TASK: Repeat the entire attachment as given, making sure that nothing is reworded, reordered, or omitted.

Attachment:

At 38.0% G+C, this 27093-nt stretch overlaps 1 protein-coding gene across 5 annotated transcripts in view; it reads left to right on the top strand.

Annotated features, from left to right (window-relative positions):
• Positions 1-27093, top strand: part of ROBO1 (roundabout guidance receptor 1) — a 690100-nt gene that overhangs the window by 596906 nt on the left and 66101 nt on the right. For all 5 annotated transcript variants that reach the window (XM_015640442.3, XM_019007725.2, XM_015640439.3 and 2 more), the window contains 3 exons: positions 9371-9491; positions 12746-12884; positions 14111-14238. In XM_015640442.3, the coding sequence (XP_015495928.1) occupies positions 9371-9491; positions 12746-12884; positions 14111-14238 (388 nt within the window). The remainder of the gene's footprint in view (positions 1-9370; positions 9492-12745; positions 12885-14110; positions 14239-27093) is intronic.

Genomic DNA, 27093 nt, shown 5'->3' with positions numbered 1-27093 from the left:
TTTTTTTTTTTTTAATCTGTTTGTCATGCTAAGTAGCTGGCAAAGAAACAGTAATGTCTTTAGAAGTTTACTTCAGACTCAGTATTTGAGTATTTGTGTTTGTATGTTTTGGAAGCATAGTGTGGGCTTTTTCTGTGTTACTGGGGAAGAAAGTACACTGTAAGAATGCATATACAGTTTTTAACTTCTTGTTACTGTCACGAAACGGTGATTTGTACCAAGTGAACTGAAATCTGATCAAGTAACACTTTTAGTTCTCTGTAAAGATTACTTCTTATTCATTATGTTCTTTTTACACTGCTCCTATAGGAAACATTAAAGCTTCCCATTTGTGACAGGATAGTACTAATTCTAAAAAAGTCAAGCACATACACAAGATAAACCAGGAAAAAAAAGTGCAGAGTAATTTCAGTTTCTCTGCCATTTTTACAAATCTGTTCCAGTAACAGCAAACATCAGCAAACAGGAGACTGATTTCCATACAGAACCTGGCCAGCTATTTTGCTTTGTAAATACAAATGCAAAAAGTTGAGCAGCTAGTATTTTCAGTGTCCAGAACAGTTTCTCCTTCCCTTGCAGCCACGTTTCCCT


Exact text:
At 38.0% G+C, this 27093-nt stretch overlaps 1 protein-coding gene across 5 annotated transcripts in view; it reads left to right on the top strand.

Annotated features, from left to right (window-relative positions):
• Positions 1-27093, top strand: part of ROBO1 (roundabout guidance receptor 1) — a 690100-nt gene that overhangs the window by 596906 nt on the left and 66101 nt on the right. For all 5 annotated transcript variants that reach the window (XM_015640442.3, XM_019007725.2, XM_015640439.3 and 2 more), the window contains 3 exons: positions 9371-9491; positions 12746-12884; positions 14111-14238. In XM_015640442.3, the coding sequence (XP_015495928.1) occupies positions 9371-9491; positions 12746-12884; positions 14111-14238 (388 nt within the window). The remainder of the gene's footprint in view (positions 1-9370; positions 9492-12745; positions 12885-14110; positions 14239-27093) is intronic.

Genomic DNA, 27093 nt, shown 5'->3' with positions numbered 1-27093 from the left:
TTTTTTTTTTTTTAATCTGTTTGTCATGCTAAGTAGCTGGCAAAGAAACAGTAATGTCTTTAGAAGTTTACTTCAGACTCAGTATTTGAGTATTTGTGTTTGTATGTTTTGGAAGCATAGTGTGGGCTTTTTCTGTGTTACTGGGGAAGAAAGTACACTGTAAGAATGCATATACAGTTTTTAACTTCTTGTTACTGTCACGAAACGGTGATTTGTACCAAGTGAACTGAAATCTGATCAAGTAACACTTTTAGTTCTCTGTAAAGATTACTTCTTATTCATTATGTTCTTTTTACACTGCTCCTATAGGAAACATTAAAGCTTCCCATTTGTGACAGGATAGTACTAATTCTAAAAAAGTCAAGCACATACACAAGATAAACCAGGAAAAAAAAGTGCAGAGTAATTTCAGTTTCTCTGCCATTTTTACAAATCTGTTCCAGTAACAGCAAACATCAGCAAACAGGAGACTGATTTCCATACAGAACCTGGCCAGCTATTTTGCTTTGTAAATACAAATGCAAAAAGTTGAGCAGCTAGTATTTTCAGTGTCCAGAACAGTTTCTCCTTCCCTTGCAGCCACGTTTCCCT